Hoodoo Still Practiced After 100 Years
By Mark Hoerrner
Witch doctors and their mojo spells aren’t just products of Hollywood imagination—for over a century, the practice of Hoodoo has been an integral part of the culture in countries all around the world, including the United States.
Stemming from African tribal magic, Hoodoo is currently practiced primarily in the Southern U.S., Haiti and West Africa. Brought to America during the African Diaspora fueled by American slave trade, the “white magic” of Hoodoo was a welcome counter to the Voodoo practitioners who also originated from Africa and spilled onto Haiti and other Southern Atlantic islands. Much like Voodoo, the quasi-religion was a mix of nature magic and spirit calling that would eventually mingle with the predominantly Catholic religions of the busy city of New Orleans and subsequent Catholic expatriates have propagated the mixture of Hoodoo and Christianity in Haiti as well.
It should be noted that practitioners will quickly tell you that the practice of Hoodoo is spiritual in nature but it is not a religion. There is no established formal practice other than spells and incantations passed down in written form and no clergy to speak of. Nor does there exist a hierarchy among practitioners. Each Hoodoo “witch” or “witch doctor” is completely autonomous, as is common among many of the botano-spiritual offshoots from Africa.
Common terms like “mojo,” “mojo bag” and similar terms are often used interchangeably with Voodoo practitioners and refer to material goods supposedly ensorcelled to give the user a specific benefit. Hoodoo, in fact, is meant to empower the individual, granting fiscal and physical prosperity, luck in love and gambling and similar self-interests
Hoodoo derives, however, from a complex system of magic, according to spiritualist Mama Zgobe.
“For example, in the West African & Diaspora Mami Wata Vodoun tradition,” she says in a web interview on Hoodoo, “the forest spirits, known as ‘Azzizas,’ were the most evolved guardians of the forest, who first presented themselves to the African hunters, and planters. They taught them the esoteric, medicinal (ahame) use and alchemical properties inherent in the abundance of herbs, trees, roots, minerals and life forms thriving in their mists.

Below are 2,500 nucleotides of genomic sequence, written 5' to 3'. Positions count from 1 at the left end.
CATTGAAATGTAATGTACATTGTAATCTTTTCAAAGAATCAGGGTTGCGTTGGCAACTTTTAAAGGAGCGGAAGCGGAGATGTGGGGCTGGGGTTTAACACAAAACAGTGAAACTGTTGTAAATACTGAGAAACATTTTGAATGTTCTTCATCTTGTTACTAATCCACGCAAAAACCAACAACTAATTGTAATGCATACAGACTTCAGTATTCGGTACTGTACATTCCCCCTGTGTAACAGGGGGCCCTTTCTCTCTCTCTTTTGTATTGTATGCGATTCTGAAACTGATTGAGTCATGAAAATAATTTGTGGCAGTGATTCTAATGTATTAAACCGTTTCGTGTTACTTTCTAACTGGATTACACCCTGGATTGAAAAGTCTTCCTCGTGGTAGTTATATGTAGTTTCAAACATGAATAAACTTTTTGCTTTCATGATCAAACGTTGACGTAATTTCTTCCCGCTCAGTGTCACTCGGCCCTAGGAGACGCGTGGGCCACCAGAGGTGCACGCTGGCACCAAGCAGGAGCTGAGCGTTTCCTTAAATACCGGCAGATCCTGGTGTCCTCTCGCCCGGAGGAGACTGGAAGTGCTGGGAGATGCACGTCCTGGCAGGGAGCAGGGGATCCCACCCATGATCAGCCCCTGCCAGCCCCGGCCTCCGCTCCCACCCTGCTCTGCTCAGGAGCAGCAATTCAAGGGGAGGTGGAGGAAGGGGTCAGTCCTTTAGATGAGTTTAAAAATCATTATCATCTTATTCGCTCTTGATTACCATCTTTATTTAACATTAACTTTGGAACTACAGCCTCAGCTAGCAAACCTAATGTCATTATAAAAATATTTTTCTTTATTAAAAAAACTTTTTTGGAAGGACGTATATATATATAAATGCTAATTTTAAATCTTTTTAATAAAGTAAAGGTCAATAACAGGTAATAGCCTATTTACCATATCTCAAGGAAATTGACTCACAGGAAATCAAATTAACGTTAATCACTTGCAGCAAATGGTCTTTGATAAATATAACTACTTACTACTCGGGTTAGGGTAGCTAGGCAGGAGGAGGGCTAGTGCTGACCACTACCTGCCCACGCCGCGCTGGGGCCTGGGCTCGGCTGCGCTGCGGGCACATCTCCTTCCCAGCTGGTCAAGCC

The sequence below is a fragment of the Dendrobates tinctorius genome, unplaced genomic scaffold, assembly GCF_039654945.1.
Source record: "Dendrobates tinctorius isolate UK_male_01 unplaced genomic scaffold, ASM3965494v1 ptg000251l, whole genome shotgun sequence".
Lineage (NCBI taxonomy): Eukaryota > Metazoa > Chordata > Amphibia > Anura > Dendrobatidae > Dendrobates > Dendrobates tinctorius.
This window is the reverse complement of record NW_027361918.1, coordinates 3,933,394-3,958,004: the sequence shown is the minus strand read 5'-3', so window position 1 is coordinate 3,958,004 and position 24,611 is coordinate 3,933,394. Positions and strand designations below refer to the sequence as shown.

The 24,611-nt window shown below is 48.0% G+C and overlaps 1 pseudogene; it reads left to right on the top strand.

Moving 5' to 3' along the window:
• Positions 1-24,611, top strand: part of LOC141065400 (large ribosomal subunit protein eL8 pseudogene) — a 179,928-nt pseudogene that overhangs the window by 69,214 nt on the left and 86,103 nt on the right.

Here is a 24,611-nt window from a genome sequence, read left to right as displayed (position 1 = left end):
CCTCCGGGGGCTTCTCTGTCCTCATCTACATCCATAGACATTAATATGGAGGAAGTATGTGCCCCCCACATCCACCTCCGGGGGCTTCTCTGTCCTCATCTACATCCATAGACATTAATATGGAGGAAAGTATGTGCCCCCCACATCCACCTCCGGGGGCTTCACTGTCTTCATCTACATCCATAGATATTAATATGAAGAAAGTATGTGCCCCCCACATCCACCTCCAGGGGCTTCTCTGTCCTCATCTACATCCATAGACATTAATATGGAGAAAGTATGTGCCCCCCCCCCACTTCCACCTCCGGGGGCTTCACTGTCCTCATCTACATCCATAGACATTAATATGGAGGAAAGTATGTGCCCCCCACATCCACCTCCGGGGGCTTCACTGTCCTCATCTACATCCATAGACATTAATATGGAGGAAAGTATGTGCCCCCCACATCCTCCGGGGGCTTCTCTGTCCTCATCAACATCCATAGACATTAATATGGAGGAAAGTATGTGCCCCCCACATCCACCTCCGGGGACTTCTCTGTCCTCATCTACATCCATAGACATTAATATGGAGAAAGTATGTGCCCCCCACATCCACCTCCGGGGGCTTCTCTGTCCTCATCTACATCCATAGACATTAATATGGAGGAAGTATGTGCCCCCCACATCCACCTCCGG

“It was the Azzizas who also taught the African how to make poisons, potions, medicines, and Gbo, ‘ebo’ and ‘boicho/bo.’ Joined with the Azzizas, was the divinity later to be identified as “Legba,” the great messenger of the gods, who also taught the Africans the use of Gbo and transported their prepared requests to the respective divinities.
“The first practical and most extensive use of herbs, amulets and talismans in the forest was for protection from accidents & tropical disease, dangerous animals, repairing injuries, as well as to assure success in their hunt. However, their esoteric use was mainly for protection from jealously, envy, and death by other hunters, as well as protection from the angry spirits of those animals which were killed for food, or by accident during the course of the hunt. From these primary ancestors, eventually evolved a group of specialized priests and priestess known in Dahomey as Bokonons, (geomancers), Azondoto, Zokas, Garbara, Akpases (socerers), and Botonons.”
Other practitioners come from less of an African influence but still promote the strength of the practice. Martha White – yes, like the baked goods – says that she was indoctrinated into the world of Hoodoo by her great grandmother and subsequently by her grandmother.
“At first, it was something to tell friends about,” she says, a rolling creole accent carrying every word. “But later, I began to notice that other people had faith in what my grandmother was doing. They altered their lives based on her charms and spells. It was not long after that the spirits came to me.”
Spirits, she says, of wild areas, of deceased persons, of wild animals, all assisting her in her practice of magic. Through her enchanting, she claims to have made couples fall in love, to have made cheating spouses fidelity and children do better in school.
“Some people call me a witch,” she says, fitting the part in a long flowing green gown. “But I’m not a witch. I’m not sure what you’d call me, but I’m not a witch. My broom is just for sweeping.”